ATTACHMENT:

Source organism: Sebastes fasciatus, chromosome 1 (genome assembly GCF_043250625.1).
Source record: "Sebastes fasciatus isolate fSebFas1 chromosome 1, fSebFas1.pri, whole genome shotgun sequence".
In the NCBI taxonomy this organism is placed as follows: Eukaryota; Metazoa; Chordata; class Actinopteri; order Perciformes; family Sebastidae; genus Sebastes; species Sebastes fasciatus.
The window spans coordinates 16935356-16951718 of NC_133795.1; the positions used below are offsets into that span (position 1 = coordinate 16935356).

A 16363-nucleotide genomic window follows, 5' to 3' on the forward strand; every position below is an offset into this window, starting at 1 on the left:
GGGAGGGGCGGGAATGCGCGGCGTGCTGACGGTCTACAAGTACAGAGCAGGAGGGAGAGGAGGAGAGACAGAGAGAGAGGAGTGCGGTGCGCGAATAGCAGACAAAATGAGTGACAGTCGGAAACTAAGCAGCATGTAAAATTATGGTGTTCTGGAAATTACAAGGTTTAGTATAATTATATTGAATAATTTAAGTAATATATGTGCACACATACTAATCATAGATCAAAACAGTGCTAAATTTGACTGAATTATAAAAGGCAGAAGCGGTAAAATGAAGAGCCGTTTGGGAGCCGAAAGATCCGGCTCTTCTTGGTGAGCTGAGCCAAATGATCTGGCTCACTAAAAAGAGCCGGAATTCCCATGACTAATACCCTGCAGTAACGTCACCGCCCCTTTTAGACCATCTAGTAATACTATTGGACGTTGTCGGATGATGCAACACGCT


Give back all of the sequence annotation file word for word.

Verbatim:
Source organism: Sebastes fasciatus, chromosome 1 (genome assembly GCF_043250625.1).
Source record: "Sebastes fasciatus isolate fSebFas1 chromosome 1, fSebFas1.pri, whole genome shotgun sequence".
In the NCBI taxonomy this organism is placed as follows: Eukaryota; Metazoa; Chordata; class Actinopteri; order Perciformes; family Sebastidae; genus Sebastes; species Sebastes fasciatus.
The window spans coordinates 16935356-16951718 of NC_133795.1; the positions used below are offsets into that span (position 1 = coordinate 16935356).

A 16363-nucleotide genomic window follows, 5' to 3' on the forward strand; every position below is an offset into this window, starting at 1 on the left:
GGGAGGGGCGGGAATGCGCGGCGTGCTGACGGTCTACAAGTACAGAGCAGGAGGGAGAGGAGGAGAGACAGAGAGAGAGGAGTGCGGTGCGCGAATAGCAGACAAAATGAGTGACAGTCGGAAACTAAGCAGCATGTAAAATTATGGTGTTCTGGAAATTACAAGGTTTAGTATAATTATATTGAATAATTTAAGTAATATATGTGCACACATACTAATCATAGATCAAAACAGTGCTAAATTTGACTGAATTATAAAAGGCAGAAGCGGTAAAATGAAGAGCCGTTTGGGAGCCGAAAGATCCGGCTCTTCTTGGTGAGCTGAGCCAAATGATCTGGCTCACTAAAAAGAGCCGGAATTCCCATGACTAATACCCTGCAGTAACGTCACCGCCCCTTTTAGACCATCTAGTAATACTATTGGACGTTGTCGGATGATGCAACACGCT